The party won almost 44% of votes, which translated into 235 seats in the 460-member Sejm, the same number it won in 2015. However, Law and Justice leader Jaroslaw Kaczynski had counted on claiming enough seats to amend the Constitution.
Law and Justice also lost control of the 100-seat Senate. Opposition parties won 51 seats and therefore will be able to prevent the ruling party from rushing through laws without consulting them, as it often did in the last four years.
Kaczynski nonetheless described the support from voters as a clear go-ahead for the party to continue policies that have affected fundamental parts of Polish life, including a judicial overhaul the European Union condemned as a threat to the rule of law.
The main opposition force, the Civic Coalition, a centrist alliance built around the Civic Platform party, once led by EU leader Donald Tusk, was running second with over 27% support and 134 seats in the lower house.
Turnout was at a record high of almost 62%, a sign of how important voters considered Sunday's election. Law and Justice, which has governed Poland since 2015, is popular both for its social conservatism and generous social spending, including a program that gives families a monthly stipend of 500 zlotys ($125) for each child. During the campaign, the party highlighted the social programs and vowed to defend traditional Catholic values.
Despite winning the right to keep governing, Law and Justice leaders were subdued. The election results left them short of the two-thirds Sejm majority needed to amend the Constitution, which was a goal as they seek to reshape Poland into a modern state rooted in a conservative Roman Catholic worldview rejecting abortion and gay rights.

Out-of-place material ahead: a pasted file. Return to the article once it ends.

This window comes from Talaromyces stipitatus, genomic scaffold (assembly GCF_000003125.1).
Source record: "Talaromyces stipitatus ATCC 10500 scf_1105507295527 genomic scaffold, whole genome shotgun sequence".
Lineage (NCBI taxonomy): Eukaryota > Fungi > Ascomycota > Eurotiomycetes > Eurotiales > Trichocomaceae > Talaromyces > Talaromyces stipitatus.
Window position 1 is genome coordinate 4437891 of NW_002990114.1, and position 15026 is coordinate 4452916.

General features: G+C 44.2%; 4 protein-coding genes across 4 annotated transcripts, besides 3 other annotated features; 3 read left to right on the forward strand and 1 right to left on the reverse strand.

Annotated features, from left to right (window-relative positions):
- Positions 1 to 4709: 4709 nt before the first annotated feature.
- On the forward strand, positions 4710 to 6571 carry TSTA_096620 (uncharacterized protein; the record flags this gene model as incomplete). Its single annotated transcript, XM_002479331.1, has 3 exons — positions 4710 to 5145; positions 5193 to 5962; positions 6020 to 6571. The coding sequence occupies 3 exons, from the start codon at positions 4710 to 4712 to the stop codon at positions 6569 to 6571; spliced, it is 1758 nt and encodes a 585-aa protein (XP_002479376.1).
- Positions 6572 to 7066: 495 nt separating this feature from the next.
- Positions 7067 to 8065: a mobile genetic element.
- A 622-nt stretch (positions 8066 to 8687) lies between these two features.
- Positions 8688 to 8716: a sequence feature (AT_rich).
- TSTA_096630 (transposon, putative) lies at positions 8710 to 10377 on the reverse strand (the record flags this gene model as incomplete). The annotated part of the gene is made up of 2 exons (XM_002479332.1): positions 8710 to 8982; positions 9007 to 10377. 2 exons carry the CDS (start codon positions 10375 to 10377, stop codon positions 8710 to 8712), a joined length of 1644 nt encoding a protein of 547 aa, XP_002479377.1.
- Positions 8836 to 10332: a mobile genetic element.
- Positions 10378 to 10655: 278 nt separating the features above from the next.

The Senate is less powerful than the lower house but can delay or amend legislation the Sejm already passed. Kaczynski, the powerful party leader, said there was "room for compromise and cooperation in the Senate" after Law and Justice lost its majority there.
Political analyst Radoslaw Markowski said that given the huge effort the party and Kaczynski personally put into campaigning, the result was "so-so." Some unpopular ruling party officials failed to win seats at all, including Stanislaw Piotrowicz, a communist-era state prosecutor who was a key architect in controversial laws that reshaped Poland's judicial system.
In other results, a left-wing coalition build around the Democratic Left Alliance came in third with over 12% support and 49 seats, which brought the left back into parliament after having no representation there over the past four years.
The conservative agrarian Polish People's Party, in alliance with an anti-establishment party led by a rock star, Kukiz 15, got nearly 9% and 30 seats in Sunday's vote. Confederation, a new far-right group that is openly anti-Semitic and homophobic, was to enter parliament after winning almost 7% and 11 seats.
The Organization for Security and Cooperation in Europe, which monitored the campaign, said "clear media bias" and intolerant rhetoric detracted from an otherwise well-run election. The right-wing ruling party used public media to promote its successes and to cast a poor light on the opposition. Public media, in many cases, also depicted the LGBT rights movement as a dire threat to Poland, echoing the rhetoric of the ruling party, Confederation and the Catholic Church.
Monika Scislowska contributed to this report.